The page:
Oct 17, 2008

Winifred's Well by John A. Shaffer

This meticulously researched book will be a source of delight to antiquarians and lovers of Wales everywhere. There are many accounts of the circumstances leading to St Winifred's canonisation but few people will be aware of the struggle at the beginning of the last century to save the well that bears her name from industruial despoilation. Likewise only a very select few can claim to have visited the enormous underground lake from which the spring originally flowed.

Mr Shaffer's quest began after the chance discovery of a statue of St Winifred in the most unlikely of places.... a public park in Hudson N.Y! His determination to investigate all aspects of her story subsequently led him to embark on a trip to Wales where he was invited by local cavers to visit the underground lake. But this is not an adventure story nor is it primarily a work of historical exposition. Indeed the work takes on the aspect of a pilgrimage as theauthor considers the spiritual significance of St Winifreds Well and other sites like it.

It deserves to be mentioned that the volume is graced with a fine collection of photographs from the authors personal collection. These serve to illuminate and enliven the text throughout.

Mr Shaffer generously consented to answer a number of questions about the book for Americymru. His responses are reproduced below.

Q. What would you say was your main motivation in researching and following up this story as thoroughly and relentlessly as you did?

"I’ve always shaped my travel into something more like pilgrimage than tourism. I’ve visited St. Columba’s Iona, Nicholas Ferrar’s Little Gidding, and touched the healing soil at El Santuario de Chimayo. Places are powerful for many different reasons; this one attracted me in a very personal way and wouldn’t let go. I had a compelling sense that things of importance remained to be told."

Q. Some people take the view that the Welsh have a special relationship with their past. There is the famous R.S. Thomas line: "It is not possible to live in the present, at least not in Wales." During your stay in Wales did you experience any sense of this?

"That’s an interesting question. My book moves freely between the Wales of today, a century ago, and the remote past. That structure seemed very natural, and not a day went by without a surprising and visceral sense of the interconnections. So maybe Thomas was right. He was quite aware of the timelessness of sacred places."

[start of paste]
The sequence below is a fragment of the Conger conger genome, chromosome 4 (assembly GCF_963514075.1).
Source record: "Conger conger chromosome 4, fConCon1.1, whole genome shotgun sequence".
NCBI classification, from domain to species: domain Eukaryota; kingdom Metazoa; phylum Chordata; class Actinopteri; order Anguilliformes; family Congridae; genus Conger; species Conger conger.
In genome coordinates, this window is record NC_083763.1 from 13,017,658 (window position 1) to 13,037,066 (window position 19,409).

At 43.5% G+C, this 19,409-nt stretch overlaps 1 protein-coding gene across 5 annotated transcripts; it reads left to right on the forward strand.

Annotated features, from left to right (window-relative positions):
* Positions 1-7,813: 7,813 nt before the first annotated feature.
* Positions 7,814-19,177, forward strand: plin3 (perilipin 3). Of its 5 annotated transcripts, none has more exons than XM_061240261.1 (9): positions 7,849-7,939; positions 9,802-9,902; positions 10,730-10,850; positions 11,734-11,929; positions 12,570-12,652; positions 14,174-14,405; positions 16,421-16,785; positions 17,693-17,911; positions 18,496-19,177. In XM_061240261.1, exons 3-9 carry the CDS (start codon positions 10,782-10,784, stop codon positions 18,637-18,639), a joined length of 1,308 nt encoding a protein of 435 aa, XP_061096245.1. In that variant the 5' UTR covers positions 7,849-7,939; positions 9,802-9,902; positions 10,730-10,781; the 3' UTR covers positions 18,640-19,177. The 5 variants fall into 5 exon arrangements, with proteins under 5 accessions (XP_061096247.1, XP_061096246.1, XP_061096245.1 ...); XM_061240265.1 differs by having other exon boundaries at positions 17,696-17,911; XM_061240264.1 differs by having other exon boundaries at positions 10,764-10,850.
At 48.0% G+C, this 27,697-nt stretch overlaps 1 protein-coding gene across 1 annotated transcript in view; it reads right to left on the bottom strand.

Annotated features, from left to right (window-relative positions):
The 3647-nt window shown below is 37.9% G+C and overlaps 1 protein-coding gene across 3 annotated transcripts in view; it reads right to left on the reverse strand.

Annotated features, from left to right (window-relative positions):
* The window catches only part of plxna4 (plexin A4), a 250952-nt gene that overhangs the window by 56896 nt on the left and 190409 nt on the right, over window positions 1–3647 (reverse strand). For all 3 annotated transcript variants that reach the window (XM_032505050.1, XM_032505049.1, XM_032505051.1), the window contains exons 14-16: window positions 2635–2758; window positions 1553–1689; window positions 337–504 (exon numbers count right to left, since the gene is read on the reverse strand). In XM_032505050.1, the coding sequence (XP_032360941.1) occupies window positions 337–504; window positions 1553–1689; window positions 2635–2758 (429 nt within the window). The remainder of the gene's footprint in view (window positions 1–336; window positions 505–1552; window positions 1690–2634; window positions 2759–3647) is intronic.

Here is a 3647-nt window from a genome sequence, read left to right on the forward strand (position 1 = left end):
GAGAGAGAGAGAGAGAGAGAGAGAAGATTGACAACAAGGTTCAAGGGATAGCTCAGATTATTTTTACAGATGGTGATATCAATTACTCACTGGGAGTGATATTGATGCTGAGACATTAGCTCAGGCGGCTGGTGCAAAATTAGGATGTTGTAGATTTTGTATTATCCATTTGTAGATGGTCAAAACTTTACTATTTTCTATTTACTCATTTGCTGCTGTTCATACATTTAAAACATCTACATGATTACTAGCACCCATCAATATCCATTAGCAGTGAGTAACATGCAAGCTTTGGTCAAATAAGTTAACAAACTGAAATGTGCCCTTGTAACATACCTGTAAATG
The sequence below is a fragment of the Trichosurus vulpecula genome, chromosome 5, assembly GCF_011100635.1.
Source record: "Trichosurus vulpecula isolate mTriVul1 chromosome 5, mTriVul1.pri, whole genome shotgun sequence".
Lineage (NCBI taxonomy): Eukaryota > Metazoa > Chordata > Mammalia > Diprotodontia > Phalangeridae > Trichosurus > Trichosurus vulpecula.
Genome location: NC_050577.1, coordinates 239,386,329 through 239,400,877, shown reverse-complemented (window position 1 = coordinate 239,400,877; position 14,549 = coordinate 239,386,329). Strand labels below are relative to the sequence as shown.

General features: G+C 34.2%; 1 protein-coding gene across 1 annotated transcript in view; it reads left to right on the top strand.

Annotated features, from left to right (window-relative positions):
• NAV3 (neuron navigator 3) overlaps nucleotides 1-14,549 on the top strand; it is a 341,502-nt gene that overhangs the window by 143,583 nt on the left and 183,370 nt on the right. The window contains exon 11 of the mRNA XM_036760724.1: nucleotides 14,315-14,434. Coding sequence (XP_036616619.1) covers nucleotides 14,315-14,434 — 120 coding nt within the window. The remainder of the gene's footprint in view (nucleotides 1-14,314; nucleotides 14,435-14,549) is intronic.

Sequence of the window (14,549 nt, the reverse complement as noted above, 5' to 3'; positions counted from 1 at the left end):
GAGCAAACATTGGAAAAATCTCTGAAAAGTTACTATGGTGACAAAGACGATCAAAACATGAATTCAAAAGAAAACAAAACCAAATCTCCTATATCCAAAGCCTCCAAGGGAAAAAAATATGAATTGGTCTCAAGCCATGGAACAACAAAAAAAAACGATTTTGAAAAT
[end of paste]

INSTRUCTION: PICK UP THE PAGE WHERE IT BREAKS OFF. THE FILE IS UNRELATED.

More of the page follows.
Q. Nov 3rd is St. Winifrede's Day. There are many other Saints Days in the Welsh calendar ( St Dwynwen, St Teilo, St Illtud to name but a few). Do you feel that they are unduly neglected in the present day? If so what relevance do you feel these traditions have for a modern audience?

"Wales may have more long-ago saints than any comparable acreage in the world. Either the Welsh were exceptionally holy, or their descendants had unusually generous memories! My sense is that we are finally outgrowing the unyielding rationalism that stripped so many modern lives of wonder. We can hear about St. Dwynwen resuscitating her frozen lover and notice the divine compassion in her story instead of the improbable details. We are enriched."

A Note on St Winifred

St Winifred's feast day is November 3rd. Born in the 7th century, she was the daughter of a Welsh nobleman ( Tyfid ap Eiludd ). Her religious devotion was profound and it was her ambition to becomea nun. A suitor named Caradog became enraged at her continued indifference to his advances and decapitated her. Her head, according to legend, rolled down a hill and at the spot where it came to rest a healing spring appeared. Later her uncle Bueno ( also a saint ) restored her to life and she later became Abbess of Gwytherin and ventured on a pilgrimage to Rome. Caradog meanwhile did not fare well at the hands of Bueno who cursed him causing him to "melt into the ground".

Upon her death she was initially buried at Gwytherin but her remains were subsequently removed to Shrewsbury in 1138. Here they were interred in a shrine which attracted pilgrims throughout theMiddle Ages, Although this shrine was destroyed by Henry VIII during the reformation the structures surrounding the well at Holywell were not. The well at Holywell had acquired a reputation as the Welsh 'Lourdes' and since the attraction was deemed to be more medical than spiritual , wholesale destruction did not occur.
St Winifred's Well can claim to be sole British shrine to attract pilgrims consistently since the early Middle Ages This unbroken tradition is unique in the British Isles.

St Winefred has been adopted as the patron saint of virgins and, somewhat bizarrely, of payroll clerks. Literary references include:-

Gerard Manley Hopkins, Poems and Prose (Penguin Classics)

Ellis Peters, A Morbid Taste for Bones

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